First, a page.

UTMB Oman 2018: Interview with Samantha Chan Hoka One One Elite Runner

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Oman by UTMB® is a runner’s dream – an ultra trail along mountain top ridges, through villages, palm plantations, deep wadis and narrow gorges. The journey will lead runners off the beaten tourist tracks, allowing them to explore the Sultanate’s hidden gems that are located deep within its rugged, untouched landscapes.

Our dear friend and journalist Mark Buley (@run_beyond)  was recently fortunate enough to catch up with Samantha Chan, Hoka One One Athlete, ahead of her assault on UTMB Oman. Samantha is an experienced Elite Hong Kong trail runner with a notable 3rdplace finish at the UTMB Gaoligong race in China.

 

What are your expectations of UTMB Oman?  Do you have any specific goals or race plan?

I would expect a special journey in life, it’s wonderful to see the country on foot. My race plan is to start easy, with reserves in the tank and hopefully, finish strong… 

What course knowledge do you have? What specific training have you completed in preparation, ie trail types, where etc?

I realize that the trails are very exposed and with steep treacherous climbs, so my training focus has been on elevation, Hong Kong trails are all stair cases, this might not replicate much of the race course, but will be good preparation and will allow me to try my very best.

 

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With organizers predicting an elite finish time of 20hrs plus for 137km, what does this tell you about the course, which event previously completed has most similar stats?

(laughs) this sounds similar to UTMB! I finished UTMB once in 2016, which was quite a relaxed finish time of 41 hours, I hope I can do a lot better this time!

Given the course finish times & cut offs, some of us may expect to be out there over 30 or 40 hours, how would you recommend a runner trains for such a duration and what would you highlight as the single most important factor for such a run?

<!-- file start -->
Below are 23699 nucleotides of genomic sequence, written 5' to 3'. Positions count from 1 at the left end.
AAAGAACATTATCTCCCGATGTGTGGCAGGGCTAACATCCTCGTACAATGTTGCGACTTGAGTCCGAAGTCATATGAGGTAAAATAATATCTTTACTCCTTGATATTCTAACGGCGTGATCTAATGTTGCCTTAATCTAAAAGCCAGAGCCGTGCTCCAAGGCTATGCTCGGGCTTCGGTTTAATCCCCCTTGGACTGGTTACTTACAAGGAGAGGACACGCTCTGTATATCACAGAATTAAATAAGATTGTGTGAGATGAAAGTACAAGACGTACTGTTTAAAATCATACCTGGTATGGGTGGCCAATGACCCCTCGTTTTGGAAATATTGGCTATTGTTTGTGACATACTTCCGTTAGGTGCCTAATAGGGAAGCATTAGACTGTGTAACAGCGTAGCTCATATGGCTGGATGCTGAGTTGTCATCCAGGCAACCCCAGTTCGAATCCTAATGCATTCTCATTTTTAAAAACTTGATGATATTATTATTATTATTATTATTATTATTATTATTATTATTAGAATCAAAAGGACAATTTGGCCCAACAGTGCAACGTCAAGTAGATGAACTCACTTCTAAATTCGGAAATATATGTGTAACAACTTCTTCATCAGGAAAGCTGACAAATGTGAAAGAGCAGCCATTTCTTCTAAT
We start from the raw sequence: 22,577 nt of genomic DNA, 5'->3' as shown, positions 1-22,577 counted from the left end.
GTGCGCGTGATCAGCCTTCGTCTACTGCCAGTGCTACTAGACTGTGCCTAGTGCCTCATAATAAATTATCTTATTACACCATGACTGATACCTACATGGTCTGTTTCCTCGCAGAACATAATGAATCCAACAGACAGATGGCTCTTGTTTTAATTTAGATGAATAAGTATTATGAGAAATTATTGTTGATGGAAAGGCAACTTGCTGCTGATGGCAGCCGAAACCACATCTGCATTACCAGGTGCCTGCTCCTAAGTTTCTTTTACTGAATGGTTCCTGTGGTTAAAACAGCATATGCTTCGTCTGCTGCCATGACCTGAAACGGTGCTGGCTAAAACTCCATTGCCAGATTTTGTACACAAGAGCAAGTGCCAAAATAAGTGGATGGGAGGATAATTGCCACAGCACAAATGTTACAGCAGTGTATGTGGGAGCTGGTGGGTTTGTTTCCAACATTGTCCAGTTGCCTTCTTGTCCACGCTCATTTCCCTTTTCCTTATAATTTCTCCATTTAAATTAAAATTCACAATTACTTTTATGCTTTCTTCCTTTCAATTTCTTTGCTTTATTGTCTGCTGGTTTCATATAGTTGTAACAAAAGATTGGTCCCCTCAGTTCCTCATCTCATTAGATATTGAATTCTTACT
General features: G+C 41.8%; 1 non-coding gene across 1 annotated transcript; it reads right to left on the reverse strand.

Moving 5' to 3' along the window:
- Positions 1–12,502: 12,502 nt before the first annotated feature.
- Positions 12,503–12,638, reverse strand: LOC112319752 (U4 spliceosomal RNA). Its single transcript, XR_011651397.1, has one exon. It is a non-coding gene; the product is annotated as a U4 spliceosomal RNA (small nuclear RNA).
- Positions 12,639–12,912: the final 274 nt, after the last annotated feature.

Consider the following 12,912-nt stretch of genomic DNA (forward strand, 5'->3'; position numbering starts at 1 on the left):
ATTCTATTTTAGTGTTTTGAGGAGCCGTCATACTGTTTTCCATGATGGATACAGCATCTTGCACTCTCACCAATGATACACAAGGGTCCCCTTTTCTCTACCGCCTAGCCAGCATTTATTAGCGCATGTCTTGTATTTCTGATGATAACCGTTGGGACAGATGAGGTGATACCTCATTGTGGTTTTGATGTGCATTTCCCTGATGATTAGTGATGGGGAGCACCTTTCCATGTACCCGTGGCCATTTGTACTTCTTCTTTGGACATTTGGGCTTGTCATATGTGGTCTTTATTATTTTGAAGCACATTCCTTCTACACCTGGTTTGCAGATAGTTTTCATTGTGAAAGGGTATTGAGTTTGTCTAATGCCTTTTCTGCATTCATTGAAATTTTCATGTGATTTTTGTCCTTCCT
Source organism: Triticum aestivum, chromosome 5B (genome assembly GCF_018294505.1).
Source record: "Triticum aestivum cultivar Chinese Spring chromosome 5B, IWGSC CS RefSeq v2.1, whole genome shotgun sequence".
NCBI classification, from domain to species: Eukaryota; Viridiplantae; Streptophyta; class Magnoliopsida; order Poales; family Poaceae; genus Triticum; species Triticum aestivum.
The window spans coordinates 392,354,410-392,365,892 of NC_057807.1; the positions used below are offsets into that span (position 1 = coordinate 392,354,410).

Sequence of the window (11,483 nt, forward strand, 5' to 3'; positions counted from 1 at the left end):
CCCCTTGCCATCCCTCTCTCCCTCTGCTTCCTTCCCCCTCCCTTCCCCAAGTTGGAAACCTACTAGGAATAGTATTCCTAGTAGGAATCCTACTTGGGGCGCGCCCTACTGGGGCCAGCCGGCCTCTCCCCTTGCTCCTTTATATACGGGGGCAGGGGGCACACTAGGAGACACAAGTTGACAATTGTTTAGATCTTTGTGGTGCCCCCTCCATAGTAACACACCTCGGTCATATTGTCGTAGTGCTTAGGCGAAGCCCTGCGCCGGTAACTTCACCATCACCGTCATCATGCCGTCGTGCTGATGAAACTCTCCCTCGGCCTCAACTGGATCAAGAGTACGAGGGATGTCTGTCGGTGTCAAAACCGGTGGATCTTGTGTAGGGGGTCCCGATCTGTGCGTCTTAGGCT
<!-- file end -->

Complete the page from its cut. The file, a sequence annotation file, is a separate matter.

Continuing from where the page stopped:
I would recommend that apart from consistent running on a daily/weekly basis, a real focus on strength and conditioning sessions. It’s more about endurance and the big impact on your legs and other parts of body, being strong and able to resist these impacts is pretty important. Stronger muscles will also help to prevent injury and facilitate recovery, which is key for training.

Give us a sense of how you train for the mental aspect of ultra running? When has this approach succeeded/failed for you?

In the very beginning when I started ultra running, I tried to do super long training sessions, for example, 20 hours of training over a weekend. I found that it’s more on mental side rather than physical (as the physical recovery takes too long to recover), but now my training is more planned,  consistent (but diverse) and systematic, and I try achieve the goal that’s in my plan for every single training session, this in itself is a constant mental training for me too.

 

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Favorite trail in the world, anywhere?

I definitely like the course of TDS (UTMB week in France). That’s gorgeous, lots of climbing and lots runnable trails, and thankfully not too many stairs.

The trail running scene in Hong Kong and the Chinese mainland has grown exponentially over the last few years, with athletes now (easily) winning top global events (ie Yao Miao at UTMB 2018).  What has fuelled this growth and how do you see the future for the sport in Asia?

I think it has become a lot more “trendy” to take part in trail running, especially in last 5 five years. The sport has grown exponentially.  The social media wave has been a hugely important contributing factor to this trend. Also the brands that sell fashionable (and great!) trail running outfits have definitely helped its growth too. China is wealthy now, the sport is accessible and people are looking for activities that can fulfill their mental satisfaction by accomplishing difficult ultra races and challenges. This is a good sign, because at least trail running is very healthy, and with better and mature/quality race organisers in China and HK, it means we have more selections of quality races to take part in, we look forward to see you all at our races sometime soon???

Credit: @Run_beyond 

Photos: @Lloyd_belcher 

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